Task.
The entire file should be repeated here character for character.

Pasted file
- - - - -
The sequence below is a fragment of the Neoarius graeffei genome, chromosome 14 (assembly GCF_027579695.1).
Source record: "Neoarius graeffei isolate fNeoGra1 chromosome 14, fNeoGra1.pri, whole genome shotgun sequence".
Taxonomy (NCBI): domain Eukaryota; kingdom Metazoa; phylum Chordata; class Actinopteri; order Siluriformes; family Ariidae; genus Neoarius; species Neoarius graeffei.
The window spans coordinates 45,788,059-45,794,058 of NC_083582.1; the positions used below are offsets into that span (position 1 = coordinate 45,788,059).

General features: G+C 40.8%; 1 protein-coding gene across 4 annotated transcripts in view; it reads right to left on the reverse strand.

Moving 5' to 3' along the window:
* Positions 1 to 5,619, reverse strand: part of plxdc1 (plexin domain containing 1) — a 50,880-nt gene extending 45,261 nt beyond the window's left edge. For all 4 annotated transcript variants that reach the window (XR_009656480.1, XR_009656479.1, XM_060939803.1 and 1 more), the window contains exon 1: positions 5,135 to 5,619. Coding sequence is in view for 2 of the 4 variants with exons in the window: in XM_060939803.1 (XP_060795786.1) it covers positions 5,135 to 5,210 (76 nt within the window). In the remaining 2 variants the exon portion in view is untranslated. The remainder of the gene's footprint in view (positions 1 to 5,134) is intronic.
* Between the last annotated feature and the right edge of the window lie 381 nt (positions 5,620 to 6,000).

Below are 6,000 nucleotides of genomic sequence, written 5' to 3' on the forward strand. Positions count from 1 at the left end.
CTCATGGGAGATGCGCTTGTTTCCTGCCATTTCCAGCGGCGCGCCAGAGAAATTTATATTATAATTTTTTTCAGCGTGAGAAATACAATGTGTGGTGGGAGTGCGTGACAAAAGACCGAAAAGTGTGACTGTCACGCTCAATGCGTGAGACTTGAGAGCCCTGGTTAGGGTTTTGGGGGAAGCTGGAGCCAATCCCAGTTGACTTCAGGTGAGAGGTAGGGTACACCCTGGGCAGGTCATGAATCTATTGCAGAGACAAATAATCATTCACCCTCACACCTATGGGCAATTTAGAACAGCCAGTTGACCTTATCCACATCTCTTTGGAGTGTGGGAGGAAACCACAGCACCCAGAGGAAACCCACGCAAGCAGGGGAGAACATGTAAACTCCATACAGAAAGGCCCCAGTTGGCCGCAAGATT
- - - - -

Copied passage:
The sequence below is a fragment of the Neoarius graeffei genome, chromosome 14 (assembly GCF_027579695.1).
Source record: "Neoarius graeffei isolate fNeoGra1 chromosome 14, fNeoGra1.pri, whole genome shotgun sequence".
Taxonomy (NCBI): domain Eukaryota; kingdom Metazoa; phylum Chordata; class Actinopteri; order Siluriformes; family Ariidae; genus Neoarius; species Neoarius graeffei.
The window spans coordinates 45,788,059-45,794,058 of NC_083582.1; the positions used below are offsets into that span (position 1 = coordinate 45,788,059).

General features: G+C 40.8%; 1 protein-coding gene across 4 annotated transcripts in view; it reads right to left on the reverse strand.

Moving 5' to 3' along the window:
* Positions 1 to 5,619, reverse strand: part of plxdc1 (plexin domain containing 1) — a 50,880-nt gene extending 45,261 nt beyond the window's left edge. For all 4 annotated transcript variants that reach the window (XR_009656480.1, XR_009656479.1, XM_060939803.1 and 1 more), the window contains exon 1: positions 5,135 to 5,619. Coding sequence is in view for 2 of the 4 variants with exons in the window: in XM_060939803.1 (XP_060795786.1) it covers positions 5,135 to 5,210 (76 nt within the window). In the remaining 2 variants the exon portion in view is untranslated. The remainder of the gene's footprint in view (positions 1 to 5,134) is intronic.
* Between the last annotated feature and the right edge of the window lie 381 nt (positions 5,620 to 6,000).

Below are 6,000 nucleotides of genomic sequence, written 5' to 3' on the forward strand. Positions count from 1 at the left end.
CTCATGGGAGATGCGCTTGTTTCCTGCCATTTCCAGCGGCGCGCCAGAGAAATTTATATTATAATTTTTTTCAGCGTGAGAAATACAATGTGTGGTGGGAGTGCGTGACAAAAGACCGAAAAGTGTGACTGTCACGCTCAATGCGTGAGACTTGAGAGCCCTGGTTAGGGTTTTGGGGGAAGCTGGAGCCAATCCCAGTTGACTTCAGGTGAGAGGTAGGGTACACCCTGGGCAGGTCATGAATCTATTGCAGAGACAAATAATCATTCACCCTCACACCTATGGGCAATTTAGAACAGCCAGTTGACCTTATCCACATCTCTTTGGAGTGTGGGAGGAAACCACAGCACCCAGAGGAAACCCACGCAAGCAGGGGAGAACATGTAAACTCCATACAGAAAGGCCCCAGTTGGCCGCAAGATT